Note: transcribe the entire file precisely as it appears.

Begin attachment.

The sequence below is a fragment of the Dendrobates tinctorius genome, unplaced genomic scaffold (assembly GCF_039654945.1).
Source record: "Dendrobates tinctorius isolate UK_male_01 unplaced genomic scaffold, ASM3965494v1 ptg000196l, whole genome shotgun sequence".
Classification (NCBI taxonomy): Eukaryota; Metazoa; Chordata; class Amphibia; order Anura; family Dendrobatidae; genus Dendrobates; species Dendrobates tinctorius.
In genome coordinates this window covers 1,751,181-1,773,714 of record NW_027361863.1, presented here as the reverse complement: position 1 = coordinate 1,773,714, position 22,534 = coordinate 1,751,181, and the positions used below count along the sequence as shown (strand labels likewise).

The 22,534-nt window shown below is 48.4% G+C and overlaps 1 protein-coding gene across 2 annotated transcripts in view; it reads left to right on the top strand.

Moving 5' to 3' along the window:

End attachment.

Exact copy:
The sequence below is a fragment of the Dendrobates tinctorius genome, unplaced genomic scaffold (assembly GCF_039654945.1).
Source record: "Dendrobates tinctorius isolate UK_male_01 unplaced genomic scaffold, ASM3965494v1 ptg000196l, whole genome shotgun sequence".
Classification (NCBI taxonomy): Eukaryota; Metazoa; Chordata; class Amphibia; order Anura; family Dendrobatidae; genus Dendrobates; species Dendrobates tinctorius.
In genome coordinates this window covers 1,751,181-1,773,714 of record NW_027361863.1, presented here as the reverse complement: position 1 = coordinate 1,773,714, position 22,534 = coordinate 1,751,181, and the positions used below count along the sequence as shown (strand labels likewise).

The 22,534-nt window shown below is 48.4% G+C and overlaps 1 protein-coding gene across 2 annotated transcripts in view; it reads left to right on the top strand.

Moving 5' to 3' along the window: